Report on St. Helens (United States) — May 1982
Scientific Event Alert Network Bulletin, vol. 7, no. 5 (May 1982)
Managing Editor: Lindsay McClelland.
St. Helens (United States) Frequent gas and ash emission; more on May lobe
Please cite this report as:
Global Volcanism Program, 1982. Report on St. Helens (United States). In: McClelland, L. (ed.), Scientific Event Alert Network Bulletin, 7:5. Smithsonian Institution. https://doi.org/10.5479/si.GVP.SEAN198205-321050.
46.2°N, 122.18°W; summit elev. 2549 m
All times are local (unless otherwise noted)
Lava began to flow down the NE side of the dome 14 May, but the bulk of the new lava formed a lobe on the dome's NW flank 15-19 May. Since then, ejections of steam and ash, similar to those of July and August 1981, have occurred about once a day. Two of these, on 7 and 8 June, caused light ashfalls on Portland. Gas-emission rates remained high through early June.
The crater-floor deformation before the extrusion was blocky and incoherent, as during previous pre-extrusion periods. While a continuously recording tiltmeter at a new site on the W crater floor recorded increasingly rapid subsidence (as did a dry tilt station at the same location), reoccupation of dry tilt stations less than 100 m away showed accelerating uplift. The development of a small thrust fault was observed between the dome and the continuously recording tiltmeter, leading Dan Dzurisin to suspect that thrusting was responsible for the different tilt directions at nearby sites.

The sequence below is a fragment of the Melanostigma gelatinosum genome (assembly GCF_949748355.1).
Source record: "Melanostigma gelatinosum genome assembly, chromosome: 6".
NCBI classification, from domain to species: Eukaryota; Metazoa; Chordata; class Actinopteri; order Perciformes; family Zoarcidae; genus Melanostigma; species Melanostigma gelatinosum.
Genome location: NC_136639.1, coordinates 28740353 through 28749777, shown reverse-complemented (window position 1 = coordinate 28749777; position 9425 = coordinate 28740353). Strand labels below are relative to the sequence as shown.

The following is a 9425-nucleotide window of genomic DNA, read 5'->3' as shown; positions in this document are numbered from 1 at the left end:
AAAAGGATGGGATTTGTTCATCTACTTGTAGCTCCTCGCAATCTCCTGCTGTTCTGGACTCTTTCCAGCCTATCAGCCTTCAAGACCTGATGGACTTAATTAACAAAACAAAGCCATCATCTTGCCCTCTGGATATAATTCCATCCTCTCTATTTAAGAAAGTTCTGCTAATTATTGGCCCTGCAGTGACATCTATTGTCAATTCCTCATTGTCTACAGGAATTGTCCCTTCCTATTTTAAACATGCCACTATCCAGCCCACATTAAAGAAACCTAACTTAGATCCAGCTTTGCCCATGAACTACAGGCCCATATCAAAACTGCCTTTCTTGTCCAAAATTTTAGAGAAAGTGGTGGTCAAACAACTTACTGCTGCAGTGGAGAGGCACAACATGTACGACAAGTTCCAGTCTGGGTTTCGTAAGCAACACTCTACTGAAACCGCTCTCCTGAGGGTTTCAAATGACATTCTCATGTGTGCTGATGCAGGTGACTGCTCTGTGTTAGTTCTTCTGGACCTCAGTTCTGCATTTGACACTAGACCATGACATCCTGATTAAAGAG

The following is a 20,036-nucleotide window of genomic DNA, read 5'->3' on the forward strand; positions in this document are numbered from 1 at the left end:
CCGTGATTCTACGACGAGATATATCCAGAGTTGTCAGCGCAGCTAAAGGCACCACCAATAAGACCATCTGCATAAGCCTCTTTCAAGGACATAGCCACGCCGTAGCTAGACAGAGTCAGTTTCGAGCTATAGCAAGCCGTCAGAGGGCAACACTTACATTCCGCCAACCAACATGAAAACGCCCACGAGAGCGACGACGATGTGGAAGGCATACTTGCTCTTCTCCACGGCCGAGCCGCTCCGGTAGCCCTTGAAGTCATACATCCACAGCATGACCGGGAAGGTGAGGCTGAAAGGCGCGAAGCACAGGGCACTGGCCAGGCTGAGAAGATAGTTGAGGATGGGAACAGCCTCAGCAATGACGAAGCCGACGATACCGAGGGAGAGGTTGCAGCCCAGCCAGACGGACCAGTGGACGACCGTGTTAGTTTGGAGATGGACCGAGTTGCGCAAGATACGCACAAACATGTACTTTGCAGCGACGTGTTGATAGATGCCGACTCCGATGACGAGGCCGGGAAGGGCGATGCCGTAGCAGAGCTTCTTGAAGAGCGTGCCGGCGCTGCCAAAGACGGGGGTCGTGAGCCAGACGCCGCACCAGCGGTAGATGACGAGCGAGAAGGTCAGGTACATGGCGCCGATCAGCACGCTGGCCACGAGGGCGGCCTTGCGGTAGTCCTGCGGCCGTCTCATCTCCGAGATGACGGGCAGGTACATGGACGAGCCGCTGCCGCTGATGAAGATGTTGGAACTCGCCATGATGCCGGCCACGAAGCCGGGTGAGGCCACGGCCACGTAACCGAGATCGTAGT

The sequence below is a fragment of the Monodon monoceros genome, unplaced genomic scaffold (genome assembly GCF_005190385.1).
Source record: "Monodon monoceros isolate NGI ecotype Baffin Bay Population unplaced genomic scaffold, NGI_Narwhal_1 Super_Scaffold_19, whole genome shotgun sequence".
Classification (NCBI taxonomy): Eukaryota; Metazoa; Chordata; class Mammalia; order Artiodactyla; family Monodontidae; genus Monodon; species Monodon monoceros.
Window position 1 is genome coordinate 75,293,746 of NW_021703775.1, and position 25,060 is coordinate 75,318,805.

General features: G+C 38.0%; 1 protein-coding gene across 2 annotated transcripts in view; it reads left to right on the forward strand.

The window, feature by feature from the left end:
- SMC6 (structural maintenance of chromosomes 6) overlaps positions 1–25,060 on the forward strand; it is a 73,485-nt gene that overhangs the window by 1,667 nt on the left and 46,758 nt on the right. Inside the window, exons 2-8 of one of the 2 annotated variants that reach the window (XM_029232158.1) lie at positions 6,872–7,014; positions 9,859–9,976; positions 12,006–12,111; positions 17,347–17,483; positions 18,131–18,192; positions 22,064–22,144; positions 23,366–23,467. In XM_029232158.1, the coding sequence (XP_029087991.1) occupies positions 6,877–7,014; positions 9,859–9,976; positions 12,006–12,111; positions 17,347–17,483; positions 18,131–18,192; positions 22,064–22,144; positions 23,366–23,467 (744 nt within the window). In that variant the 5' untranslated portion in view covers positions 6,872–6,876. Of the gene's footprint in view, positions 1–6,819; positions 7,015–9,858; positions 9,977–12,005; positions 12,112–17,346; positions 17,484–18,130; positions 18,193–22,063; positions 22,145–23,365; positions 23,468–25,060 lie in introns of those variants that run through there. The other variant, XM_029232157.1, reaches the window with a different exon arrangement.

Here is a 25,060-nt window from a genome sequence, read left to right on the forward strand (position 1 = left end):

Local seismicity had begun to increase on 8 May (SEAN 07:04). In the 24 hours starting at 0700 on 13 May, 63 earthquakes were recorded (about twice the previous day's number) and some were felt by geologists working in the crater that day. Three radiating fractures, trending NE, N, and NW, were seen in the April lobe, on the N side of the dome. SO2 emission remained at background levels of about 100 t/d. The rapid subsidence measured by the continuously recording tiltmeter stopped about midnight. Harmonic tremor started shortly thereafter, at 0055 on 14 May, and continued until about 0600. Bursts of seismic energy could be seen within the tremor. During an overflight at 0415, spectacular, nearly continuous cascades of incandescent material could be seen on the NE flank of the dome, but an hour later the rockfalls had ceased almost entirely. After dawn, a jumbled, blocky area could be seen on the dome's summit and upper NE flank, and there was a rockfall apron on the NE side of the dome. The jumbled area was larger by afternoon, but it was not certain whether it was new lava or scoriaceous older material being uplifted by endogenous dome growth. Episodic gas emission was observed on 14 May, and by afternoon the rate of SO2 release had increased fourfold from the previous day, to about 400 t/d. The number of earthquakes decreased to twenty in the 24 hours starting at 0700 on 14 May.